The Water Diviner Russell Crowe

The Water Diviner Russell Crowe
Before getting into plot specifics, The Water Diviner, mercurial actor Russell Crowe's feature directorial debut, gives its title some context. Joshua Connor (Crowe) wanders through the Australian desert dowsing for water, digging himself a well when he finds a choice spot. It's implied that Connor has a sixth sense about these things, which is visualized mostly through slow motion footage and fairly narcissistic shows of Crowe squinting his eyes while looking into the air. He's our hero and, as evidenced by his ability to single-handedly dig a well in a 30-second montage, he'll stop at nothing to fulfil his ambitions.
Appropriately, the tone of The Water Diviner is sombre. Shortly after our protagonist is introduced, his wife (Jacqueline McKenzie) drowns herself (irony) in a fit of grief over their three sons who were killed at the battle of Gallipoli. Left with nothing, Connor sets out to Turkey to find his sons — who were surely buried in a mass grave — utilizing his handy knack for perceiving what lies beneath the earth's surface.
Like most actors-turned-directors, Crowe's approach to the material is exceedingly traditionalist. Save the painfully overused slow-motion sequences, there's very little stylization beyond Frank Capra-variety cinema. Crowe's vision of The Water Diviner is epic, channelling classic Hollywood cinema and the general western template, which, in Australian terms, tends to have more of a defeatist (see the works of John Hillcoat) sensibility. 
But that doesn't mean that this tale of human will and determination is all dreary and despondent. Shortly after arriving in Turkey, Connor finds lodging at a hotel owned by Ayshe (Olga Kurylenko), a mother and widow hiding the death of her husband from her precocious son Orhan (Dylan Georgiades). Unsurprisingly, this dynamic allows Connor to take on the role of father figure to a boy in need while striking up a thorny flirtation with a woman whose culture and religious beliefs frown on such fraternization.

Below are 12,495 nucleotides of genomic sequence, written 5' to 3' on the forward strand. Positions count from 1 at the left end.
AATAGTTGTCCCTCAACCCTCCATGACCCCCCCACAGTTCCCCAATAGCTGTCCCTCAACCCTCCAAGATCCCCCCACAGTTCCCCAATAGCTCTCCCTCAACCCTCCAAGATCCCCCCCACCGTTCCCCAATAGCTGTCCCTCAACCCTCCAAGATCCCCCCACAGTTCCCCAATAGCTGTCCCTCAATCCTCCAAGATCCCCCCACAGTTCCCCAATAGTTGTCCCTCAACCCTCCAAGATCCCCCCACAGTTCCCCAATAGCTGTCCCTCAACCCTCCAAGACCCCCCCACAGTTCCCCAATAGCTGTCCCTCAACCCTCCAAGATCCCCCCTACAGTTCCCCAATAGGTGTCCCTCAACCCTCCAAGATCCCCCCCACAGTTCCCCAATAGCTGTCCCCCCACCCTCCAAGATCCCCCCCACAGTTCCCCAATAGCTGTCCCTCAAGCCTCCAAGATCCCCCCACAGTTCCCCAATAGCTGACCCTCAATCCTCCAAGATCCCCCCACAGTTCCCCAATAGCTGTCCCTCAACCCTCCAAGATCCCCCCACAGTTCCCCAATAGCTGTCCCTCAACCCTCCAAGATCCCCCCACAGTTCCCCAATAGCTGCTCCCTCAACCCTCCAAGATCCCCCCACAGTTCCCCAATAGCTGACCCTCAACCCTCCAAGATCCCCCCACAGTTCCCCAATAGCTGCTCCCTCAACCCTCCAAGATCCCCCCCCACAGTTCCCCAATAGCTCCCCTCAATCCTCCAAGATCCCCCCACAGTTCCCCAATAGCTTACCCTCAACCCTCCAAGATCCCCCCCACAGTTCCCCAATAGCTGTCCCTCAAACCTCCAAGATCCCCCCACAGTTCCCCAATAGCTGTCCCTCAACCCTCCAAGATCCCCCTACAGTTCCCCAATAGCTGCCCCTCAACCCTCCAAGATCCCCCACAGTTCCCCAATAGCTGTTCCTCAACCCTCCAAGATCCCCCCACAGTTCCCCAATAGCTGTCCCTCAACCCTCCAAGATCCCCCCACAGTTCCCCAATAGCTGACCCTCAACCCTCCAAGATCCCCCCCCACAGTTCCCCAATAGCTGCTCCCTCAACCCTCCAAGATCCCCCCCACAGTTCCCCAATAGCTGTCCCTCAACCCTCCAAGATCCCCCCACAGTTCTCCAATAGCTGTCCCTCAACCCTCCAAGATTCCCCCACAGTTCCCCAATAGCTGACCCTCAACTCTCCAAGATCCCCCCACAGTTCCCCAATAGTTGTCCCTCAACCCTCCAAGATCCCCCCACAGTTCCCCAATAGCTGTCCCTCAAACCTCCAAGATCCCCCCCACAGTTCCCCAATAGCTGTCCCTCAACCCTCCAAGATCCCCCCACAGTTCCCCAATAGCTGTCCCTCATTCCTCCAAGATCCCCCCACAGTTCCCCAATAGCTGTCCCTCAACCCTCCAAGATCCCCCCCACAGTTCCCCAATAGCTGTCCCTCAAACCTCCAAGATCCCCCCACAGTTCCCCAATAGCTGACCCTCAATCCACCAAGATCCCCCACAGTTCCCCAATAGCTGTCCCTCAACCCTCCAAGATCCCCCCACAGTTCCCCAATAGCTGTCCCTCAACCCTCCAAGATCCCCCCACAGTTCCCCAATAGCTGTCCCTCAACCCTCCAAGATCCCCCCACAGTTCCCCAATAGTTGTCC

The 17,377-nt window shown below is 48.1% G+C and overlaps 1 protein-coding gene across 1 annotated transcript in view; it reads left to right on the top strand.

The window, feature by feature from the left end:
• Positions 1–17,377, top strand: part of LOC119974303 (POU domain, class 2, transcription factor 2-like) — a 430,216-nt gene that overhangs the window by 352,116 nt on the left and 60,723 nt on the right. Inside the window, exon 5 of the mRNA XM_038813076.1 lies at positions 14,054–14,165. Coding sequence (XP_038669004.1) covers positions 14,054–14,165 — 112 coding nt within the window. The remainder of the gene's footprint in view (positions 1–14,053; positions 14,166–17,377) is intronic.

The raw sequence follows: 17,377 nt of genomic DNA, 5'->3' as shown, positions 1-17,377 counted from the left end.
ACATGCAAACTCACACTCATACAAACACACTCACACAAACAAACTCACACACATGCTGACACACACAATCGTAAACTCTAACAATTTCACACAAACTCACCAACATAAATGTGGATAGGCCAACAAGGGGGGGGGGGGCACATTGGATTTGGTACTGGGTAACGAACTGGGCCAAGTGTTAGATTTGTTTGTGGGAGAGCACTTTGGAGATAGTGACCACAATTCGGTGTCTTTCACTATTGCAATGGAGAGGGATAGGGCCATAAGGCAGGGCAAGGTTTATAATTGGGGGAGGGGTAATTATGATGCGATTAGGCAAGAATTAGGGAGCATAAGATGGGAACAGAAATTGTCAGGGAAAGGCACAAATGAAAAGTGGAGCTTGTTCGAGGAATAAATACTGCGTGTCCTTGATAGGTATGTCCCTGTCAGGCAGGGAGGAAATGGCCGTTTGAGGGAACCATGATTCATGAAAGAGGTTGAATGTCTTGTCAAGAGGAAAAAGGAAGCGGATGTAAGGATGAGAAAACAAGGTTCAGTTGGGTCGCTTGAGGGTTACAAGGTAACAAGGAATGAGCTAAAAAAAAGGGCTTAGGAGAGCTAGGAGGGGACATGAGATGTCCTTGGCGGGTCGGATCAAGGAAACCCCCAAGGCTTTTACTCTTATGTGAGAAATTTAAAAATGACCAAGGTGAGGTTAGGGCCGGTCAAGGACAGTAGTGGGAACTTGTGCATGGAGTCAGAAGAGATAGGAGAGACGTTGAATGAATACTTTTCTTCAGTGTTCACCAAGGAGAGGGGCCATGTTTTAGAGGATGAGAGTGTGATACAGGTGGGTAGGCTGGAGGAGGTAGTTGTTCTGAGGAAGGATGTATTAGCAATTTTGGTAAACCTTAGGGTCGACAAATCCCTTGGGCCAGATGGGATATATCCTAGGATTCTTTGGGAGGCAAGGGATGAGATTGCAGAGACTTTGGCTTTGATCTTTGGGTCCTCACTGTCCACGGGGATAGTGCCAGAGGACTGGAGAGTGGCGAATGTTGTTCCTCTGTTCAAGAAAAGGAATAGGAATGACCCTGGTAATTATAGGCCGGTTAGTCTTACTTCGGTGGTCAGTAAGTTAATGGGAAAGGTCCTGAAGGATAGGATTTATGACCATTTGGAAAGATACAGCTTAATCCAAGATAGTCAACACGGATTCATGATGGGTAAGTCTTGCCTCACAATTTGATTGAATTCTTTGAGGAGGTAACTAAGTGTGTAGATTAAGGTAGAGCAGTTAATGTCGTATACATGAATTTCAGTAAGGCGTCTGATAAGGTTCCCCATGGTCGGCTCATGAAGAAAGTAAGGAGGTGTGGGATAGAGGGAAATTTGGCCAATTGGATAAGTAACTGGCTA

In theory, the basic story could pull a few heartstrings while respectfully addressing the many lives lost during WWI, and in a broad sense, it does — it's just that the tactics are so manipulative and the situations so hackneyed and contrived that it's difficult to take seriously. For example, the flashback scene in which Connor's sons are killed is used nearly a dozen times throughout the film. On its own, it's a powerful scene, but when juxtaposed with repeated scenes of Russell Crowe staring off into the abyss, it turns into comedy around the sixth or seventh time. There's also never a palatable sense of humanity or chemistry between Connor and Ayshe, which mainly stems from the fact that she's written as a very flat, Turkish June Cleaver, wandering around in an apron and scolding her son for being too unruly.
It also doesn't help that the themes of pushing forward in the face of tragedy and never giving up hope aren't treated with any sense of complexity. The most complex thing going on here is an eventual allegiance between Connor and a man on the other side of the Gallipoli Campaign, showing that human empathy in the face of tragedy can overcome even the most challenging of obstacles. 
It's all pretty standard for the genre, which isn't helped by the rather bland and ineffective approach that Crowe takes with the material. Perhaps next time, Crowe will make some effort to develop the secondary characters sharing the screen with him.